The traditional silo-based structure of marketing, agency, and customer support teams communicating via formal hierarchies has to give to way to multi-functional teams, communicating instantaneously. Depending on the level of activity on each online platform, it may be necessary to form more than one team to cover the various channels the brand is present on. In the case of the Oreo Super Bowl event, an agency team was embedded with the brand team at a control centre set up just for the event. This is a good idea for big events, where the different functions may need to work off each other, and turn around ideas in minutes.
An organization will need to invest in tools for success in real-time marketing. On the brand communications side, a sentiment analysis tool, a campaign management tool, a content management tool, and an analytics tool are a must, while on the programmatic buying side, a real-time bidding exchange and demand analysis tools are required. The tools will allow the brand-owner to turnaround ideas and intent to action faster.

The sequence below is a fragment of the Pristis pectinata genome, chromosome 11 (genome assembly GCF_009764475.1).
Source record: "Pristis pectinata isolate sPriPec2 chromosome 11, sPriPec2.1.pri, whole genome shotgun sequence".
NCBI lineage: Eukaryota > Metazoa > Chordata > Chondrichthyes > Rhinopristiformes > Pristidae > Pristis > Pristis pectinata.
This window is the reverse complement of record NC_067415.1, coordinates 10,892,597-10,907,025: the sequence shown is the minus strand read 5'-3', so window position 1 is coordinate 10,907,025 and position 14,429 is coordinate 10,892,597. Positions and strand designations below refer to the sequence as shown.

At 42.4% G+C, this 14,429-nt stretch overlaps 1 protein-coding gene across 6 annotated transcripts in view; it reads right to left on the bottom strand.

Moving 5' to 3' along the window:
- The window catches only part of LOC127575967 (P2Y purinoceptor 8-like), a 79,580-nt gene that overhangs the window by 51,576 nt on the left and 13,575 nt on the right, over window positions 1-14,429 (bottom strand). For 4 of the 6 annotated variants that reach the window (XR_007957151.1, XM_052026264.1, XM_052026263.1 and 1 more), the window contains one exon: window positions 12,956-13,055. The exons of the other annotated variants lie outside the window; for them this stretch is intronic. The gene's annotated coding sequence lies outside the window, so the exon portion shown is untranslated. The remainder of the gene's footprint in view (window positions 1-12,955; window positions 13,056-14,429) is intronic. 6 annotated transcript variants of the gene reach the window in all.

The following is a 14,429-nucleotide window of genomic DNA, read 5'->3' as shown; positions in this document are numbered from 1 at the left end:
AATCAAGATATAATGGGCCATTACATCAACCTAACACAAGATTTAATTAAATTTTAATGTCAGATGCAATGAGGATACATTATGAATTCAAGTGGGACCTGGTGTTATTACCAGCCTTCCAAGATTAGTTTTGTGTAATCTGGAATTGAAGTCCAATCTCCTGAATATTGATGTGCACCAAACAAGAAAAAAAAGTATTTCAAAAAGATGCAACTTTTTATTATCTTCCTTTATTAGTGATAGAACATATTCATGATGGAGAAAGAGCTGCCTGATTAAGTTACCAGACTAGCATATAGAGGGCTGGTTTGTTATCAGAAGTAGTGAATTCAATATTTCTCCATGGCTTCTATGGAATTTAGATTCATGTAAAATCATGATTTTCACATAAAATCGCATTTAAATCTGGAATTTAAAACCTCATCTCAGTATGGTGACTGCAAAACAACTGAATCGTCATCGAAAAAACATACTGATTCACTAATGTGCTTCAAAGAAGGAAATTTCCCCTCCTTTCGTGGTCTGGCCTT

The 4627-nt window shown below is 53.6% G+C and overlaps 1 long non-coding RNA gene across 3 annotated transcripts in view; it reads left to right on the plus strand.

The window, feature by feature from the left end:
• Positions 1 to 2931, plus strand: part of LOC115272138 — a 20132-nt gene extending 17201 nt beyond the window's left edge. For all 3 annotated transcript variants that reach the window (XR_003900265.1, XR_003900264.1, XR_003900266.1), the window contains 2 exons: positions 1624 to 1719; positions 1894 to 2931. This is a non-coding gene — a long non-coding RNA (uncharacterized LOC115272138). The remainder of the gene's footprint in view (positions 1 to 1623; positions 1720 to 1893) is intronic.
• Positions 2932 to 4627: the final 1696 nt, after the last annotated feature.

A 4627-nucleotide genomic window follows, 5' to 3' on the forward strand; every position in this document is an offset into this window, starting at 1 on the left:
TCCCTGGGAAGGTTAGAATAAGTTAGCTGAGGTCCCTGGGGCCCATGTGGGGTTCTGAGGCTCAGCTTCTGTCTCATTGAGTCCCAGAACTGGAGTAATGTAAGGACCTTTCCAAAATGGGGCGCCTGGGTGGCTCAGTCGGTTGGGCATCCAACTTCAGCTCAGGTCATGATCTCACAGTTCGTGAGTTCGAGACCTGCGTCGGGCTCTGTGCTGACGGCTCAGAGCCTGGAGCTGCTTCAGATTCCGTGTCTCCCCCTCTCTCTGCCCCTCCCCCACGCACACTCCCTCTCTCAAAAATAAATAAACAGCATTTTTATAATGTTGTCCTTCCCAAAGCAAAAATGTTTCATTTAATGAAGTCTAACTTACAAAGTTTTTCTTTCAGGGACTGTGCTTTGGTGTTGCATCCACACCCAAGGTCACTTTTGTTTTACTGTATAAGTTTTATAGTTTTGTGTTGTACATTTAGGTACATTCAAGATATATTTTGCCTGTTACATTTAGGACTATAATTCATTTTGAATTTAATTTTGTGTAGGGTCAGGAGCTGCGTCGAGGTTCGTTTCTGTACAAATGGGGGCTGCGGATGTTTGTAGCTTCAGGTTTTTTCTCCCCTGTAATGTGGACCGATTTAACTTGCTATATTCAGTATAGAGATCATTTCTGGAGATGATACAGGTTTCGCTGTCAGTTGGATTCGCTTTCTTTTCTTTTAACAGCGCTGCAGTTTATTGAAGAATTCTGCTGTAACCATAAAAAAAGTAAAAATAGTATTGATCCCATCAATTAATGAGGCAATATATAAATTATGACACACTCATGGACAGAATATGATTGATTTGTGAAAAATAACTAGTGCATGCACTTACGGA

The organisation's process will have to be modified to account for cross-functional teams, for the need to react faster to potential opportunities or threats, and for faster execution of decisions.
Brand-owners need to start planning for real-time marketing, although India is still some distance away from the time when this approach to marketing will be indispensable. In another couple of years, when Internet penetration has reached critical mass, a real-time marketing strategy will deliver significant benefits. Until then, a brand-owner can work towards getting the organization ready - in terms of structure, tools, and processes.